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T-Mobile Promises Big LTE Boost From 5GHz Wi-Fi Frequencies (arstechnica.com) 64

"T-Mobile USA is ready to deploy a new LTE technology over the same 5GHz frequencies used by Wi-Fi following U.S. government approval of the first 'LTE-U' devices," reports Ars Technica. "The Federal Communications Commission today authorized the first LTE-U (LTE for unlicensed spectrum) devices after a controversial process designed to ensure that cellular network use of the 5GHz band won't interfere with Wi-Fi networks." From the report: LTE-U will help T-Mobile achieve its goal of offering gigabit LTE speeds, the carrier said. Verizon Wireless is also planning to use LTE-U. The company said in September that it is "eager to deploy" the technology and developed an equipment testing plan, but it's not clear when a Verizon deployment will happen. Cellular carriers in the US generally hold exclusive licenses to spectrum, while Wi-Fi operates in unlicensed frequencies. Anyone can operate in unlicensed spectrum without an FCC license as long as they use certified radio equipment and comply with power limits and other technical requirements. The plan to bring LTE to unlicensed Wi-Fi spectrum set off an industry fight. LTE-U deployment plans drew opposition in 2015 from cable companies and the Wi-Fi Alliance, an industry group that certifies equipment to make sure it doesn't interfere with other Wi-Fi equipment. Industry groups worked together to develop a "Coexistence Test Plan" to prevent interference, and the Wi-Fi Alliance said it's satisfied with the result even though the new testing is voluntary rather than required by the FCC.
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T-Mobile Promises Big LTE Boost From 5GHz Wi-Fi Frequencies

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  • by hackwrench ( 573697 ) <hackwrench@hotmail.com> on Wednesday February 22, 2017 @08:24PM (#53914689) Homepage Journal
    And we need agreements on protocols for it.
    • The 60 GHz band [fcc.gov] (57-64 GHz) is open for unlicensed operation. It coincides with the resonance of oxygen gas, which rapidly attenuates any signal so the maximum usable range is about 1 km. That makes it ideal for things like home WiFi use (you can broadcast at higher power without interfering with your neighbors' WiFi at the same frequency), while strongly discouraging companies trying to use it for long-range commercial service like T-Mobile is planning in TFA.
      • Or anything solid really. If you have line-of-sight it works pretty well but get anything in the way, and you can have serious issues. I tried it for wireless HDMI and it wasn't able to maintain a solid signal over about 25 feet because there was an interior wall in between the transmitter and receiver.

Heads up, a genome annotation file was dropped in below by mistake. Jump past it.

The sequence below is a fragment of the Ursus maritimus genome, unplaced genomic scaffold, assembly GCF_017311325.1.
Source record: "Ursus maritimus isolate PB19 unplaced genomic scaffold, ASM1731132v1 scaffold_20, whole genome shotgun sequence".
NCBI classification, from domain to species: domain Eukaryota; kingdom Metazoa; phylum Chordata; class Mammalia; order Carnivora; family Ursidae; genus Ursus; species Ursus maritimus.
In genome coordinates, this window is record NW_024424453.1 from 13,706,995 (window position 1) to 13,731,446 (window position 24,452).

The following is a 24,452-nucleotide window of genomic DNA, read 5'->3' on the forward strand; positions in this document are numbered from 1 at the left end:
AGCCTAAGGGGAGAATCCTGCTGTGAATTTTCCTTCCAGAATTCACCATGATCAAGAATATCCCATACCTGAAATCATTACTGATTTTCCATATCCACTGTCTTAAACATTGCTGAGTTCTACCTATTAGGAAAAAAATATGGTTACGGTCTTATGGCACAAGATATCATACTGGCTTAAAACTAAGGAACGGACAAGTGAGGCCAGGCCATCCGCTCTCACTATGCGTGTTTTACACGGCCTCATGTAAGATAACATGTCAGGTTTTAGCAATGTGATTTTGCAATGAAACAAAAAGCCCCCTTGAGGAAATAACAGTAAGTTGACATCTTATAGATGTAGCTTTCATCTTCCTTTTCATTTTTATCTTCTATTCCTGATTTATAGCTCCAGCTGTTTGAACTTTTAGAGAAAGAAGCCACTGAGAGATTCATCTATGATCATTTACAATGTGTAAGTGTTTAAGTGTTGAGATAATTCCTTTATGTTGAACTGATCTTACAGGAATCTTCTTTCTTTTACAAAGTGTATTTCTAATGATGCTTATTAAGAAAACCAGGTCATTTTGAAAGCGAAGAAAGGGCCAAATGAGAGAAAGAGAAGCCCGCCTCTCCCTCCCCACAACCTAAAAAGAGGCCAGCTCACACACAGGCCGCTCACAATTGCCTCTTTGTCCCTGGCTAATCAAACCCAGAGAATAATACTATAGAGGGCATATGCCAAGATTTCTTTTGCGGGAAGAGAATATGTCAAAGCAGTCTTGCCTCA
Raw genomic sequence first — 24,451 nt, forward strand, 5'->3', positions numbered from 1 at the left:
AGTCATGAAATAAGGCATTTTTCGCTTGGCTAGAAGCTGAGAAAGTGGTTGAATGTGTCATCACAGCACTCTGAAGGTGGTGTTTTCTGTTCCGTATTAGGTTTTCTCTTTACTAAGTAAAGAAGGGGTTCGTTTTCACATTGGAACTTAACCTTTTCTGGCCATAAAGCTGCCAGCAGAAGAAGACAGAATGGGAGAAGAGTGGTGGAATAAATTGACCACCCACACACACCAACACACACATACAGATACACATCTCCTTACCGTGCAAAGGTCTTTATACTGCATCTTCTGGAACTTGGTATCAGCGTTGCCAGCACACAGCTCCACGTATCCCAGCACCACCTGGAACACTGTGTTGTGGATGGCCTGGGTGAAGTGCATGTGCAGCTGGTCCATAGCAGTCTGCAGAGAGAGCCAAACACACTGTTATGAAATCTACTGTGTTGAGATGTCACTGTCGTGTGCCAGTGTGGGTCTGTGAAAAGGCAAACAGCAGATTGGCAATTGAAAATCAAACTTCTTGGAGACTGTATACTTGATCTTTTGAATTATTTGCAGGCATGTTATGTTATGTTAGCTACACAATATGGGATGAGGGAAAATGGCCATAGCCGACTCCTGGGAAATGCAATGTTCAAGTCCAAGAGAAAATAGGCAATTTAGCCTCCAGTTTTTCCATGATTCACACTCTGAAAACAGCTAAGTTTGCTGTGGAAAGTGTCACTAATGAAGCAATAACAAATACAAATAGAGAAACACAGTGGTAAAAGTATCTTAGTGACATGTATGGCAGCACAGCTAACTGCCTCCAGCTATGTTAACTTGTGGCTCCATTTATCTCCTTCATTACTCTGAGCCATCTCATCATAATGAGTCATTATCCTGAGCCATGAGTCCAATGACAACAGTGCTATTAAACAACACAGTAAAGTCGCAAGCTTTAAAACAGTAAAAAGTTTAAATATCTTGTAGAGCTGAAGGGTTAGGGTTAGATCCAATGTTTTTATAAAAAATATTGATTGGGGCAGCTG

• by UPZ ( 947916 ) on Wednesday February 22, 2017 @08:26PM (#53914697)
    Can someone in the loop comment whether LTE-U is going to interfere with home and work wifi or not?
    • Of course it is. 5 GHz WiFi will be more fucked than 2.4 GHz is now.
      Here's what happened. The "W-iFi Alliance" got the ol' wink wink, nudge nudge from telecoms reminding them that as 5 GHz gets taken over, it'll just create demand for new WiFi spectrum, standards, licensing, and products.

  • by Harlequin80 ( 1671040 ) on Wednesday February 22, 2017 @08:28PM (#53914705)

    Lots of RC models use the 5.8ghz spectrum as their video transmitter band. Technically most of the power limits are 25mw, but that power output severely restricts range and is highly effected by objects such as trees. As a result people often run switchable transmitters that are 25/200/600mw and sometimes higher.

    It's one thing to momentarily effect a localised wifi network. Another thing entirely if you are taking out someones phone calls.

  • by Anonymous Coward

    Letting the carriers pollute 5Ghz unlicensed bands should have been killed. The carriers sit on massive amounts of licensed spectrum and do not deploy with it. Should be a use it or lose it deal. Of course Qualcomm came up with this idea so they could sell more chips.

    Really hoping they do not try deploying in rural areas as most people there depend on WISPs for decent internet and not some crippled carrier "unlimited" data plan.

    • by Z00L00K ( 682162 )

      Don't expect that to happen with the FCC now being under the control of Trump administration. Then it's all about money.

      Back to wired internet at home to ensure a reliable net.

  • by 140Mandak262Jamuna ( 970587 ) on Wednesday February 22, 2017 @08:40PM (#53914763) Journal